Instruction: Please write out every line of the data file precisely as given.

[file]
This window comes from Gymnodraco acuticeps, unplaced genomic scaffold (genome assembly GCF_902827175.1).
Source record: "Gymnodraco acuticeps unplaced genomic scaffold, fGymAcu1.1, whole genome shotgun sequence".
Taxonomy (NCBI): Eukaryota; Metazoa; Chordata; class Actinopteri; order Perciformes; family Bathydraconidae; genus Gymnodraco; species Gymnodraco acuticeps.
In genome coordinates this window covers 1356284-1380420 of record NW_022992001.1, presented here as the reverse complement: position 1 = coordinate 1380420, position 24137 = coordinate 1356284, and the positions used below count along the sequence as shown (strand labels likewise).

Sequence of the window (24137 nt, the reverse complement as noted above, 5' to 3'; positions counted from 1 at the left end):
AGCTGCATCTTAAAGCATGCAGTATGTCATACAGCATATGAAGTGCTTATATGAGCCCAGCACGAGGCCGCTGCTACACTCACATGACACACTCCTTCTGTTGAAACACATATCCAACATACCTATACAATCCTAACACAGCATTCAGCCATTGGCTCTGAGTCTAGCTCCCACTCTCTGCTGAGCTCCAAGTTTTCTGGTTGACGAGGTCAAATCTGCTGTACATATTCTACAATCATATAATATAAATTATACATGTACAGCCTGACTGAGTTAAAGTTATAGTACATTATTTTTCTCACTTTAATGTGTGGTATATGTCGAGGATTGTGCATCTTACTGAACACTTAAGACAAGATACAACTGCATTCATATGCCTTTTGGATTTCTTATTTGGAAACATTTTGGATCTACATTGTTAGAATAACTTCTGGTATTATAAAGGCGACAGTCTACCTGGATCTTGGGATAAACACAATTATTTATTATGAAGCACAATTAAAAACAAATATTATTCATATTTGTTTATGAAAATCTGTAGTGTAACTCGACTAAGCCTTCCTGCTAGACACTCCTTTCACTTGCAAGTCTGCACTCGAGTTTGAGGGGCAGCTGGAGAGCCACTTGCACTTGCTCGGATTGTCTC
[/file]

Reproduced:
This window comes from Gymnodraco acuticeps, unplaced genomic scaffold (genome assembly GCF_902827175.1).
Source record: "Gymnodraco acuticeps unplaced genomic scaffold, fGymAcu1.1, whole genome shotgun sequence".
Taxonomy (NCBI): Eukaryota; Metazoa; Chordata; class Actinopteri; order Perciformes; family Bathydraconidae; genus Gymnodraco; species Gymnodraco acuticeps.
In genome coordinates this window covers 1356284-1380420 of record NW_022992001.1, presented here as the reverse complement: position 1 = coordinate 1380420, position 24137 = coordinate 1356284, and the positions used below count along the sequence as shown (strand labels likewise).

Sequence of the window (24137 nt, the reverse complement as noted above, 5' to 3'; positions counted from 1 at the left end):
AGCTGCATCTTAAAGCATGCAGTATGTCATACAGCATATGAAGTGCTTATATGAGCCCAGCACGAGGCCGCTGCTACACTCACATGACACACTCCTTCTGTTGAAACACATATCCAACATACCTATACAATCCTAACACAGCATTCAGCCATTGGCTCTGAGTCTAGCTCCCACTCTCTGCTGAGCTCCAAGTTTTCTGGTTGACGAGGTCAAATCTGCTGTACATATTCTACAATCATATAATATAAATTATACATGTACAGCCTGACTGAGTTAAAGTTATAGTACATTATTTTTCTCACTTTAATGTGTGGTATATGTCGAGGATTGTGCATCTTACTGAACACTTAAGACAAGATACAACTGCATTCATATGCCTTTTGGATTTCTTATTTGGAAACATTTTGGATCTACATTGTTAGAATAACTTCTGGTATTATAAAGGCGACAGTCTACCTGGATCTTGGGATAAACACAATTATTTATTATGAAGCACAATTAAAAACAAATATTATTCATATTTGTTTATGAAAATCTGTAGTGTAACTCGACTAAGCCTTCCTGCTAGACACTCCTTTCACTTGCAAGTCTGCACTCGAGTTTGAGGGGCAGCTGGAGAGCCACTTGCACTTGCTCGGATTGTCTC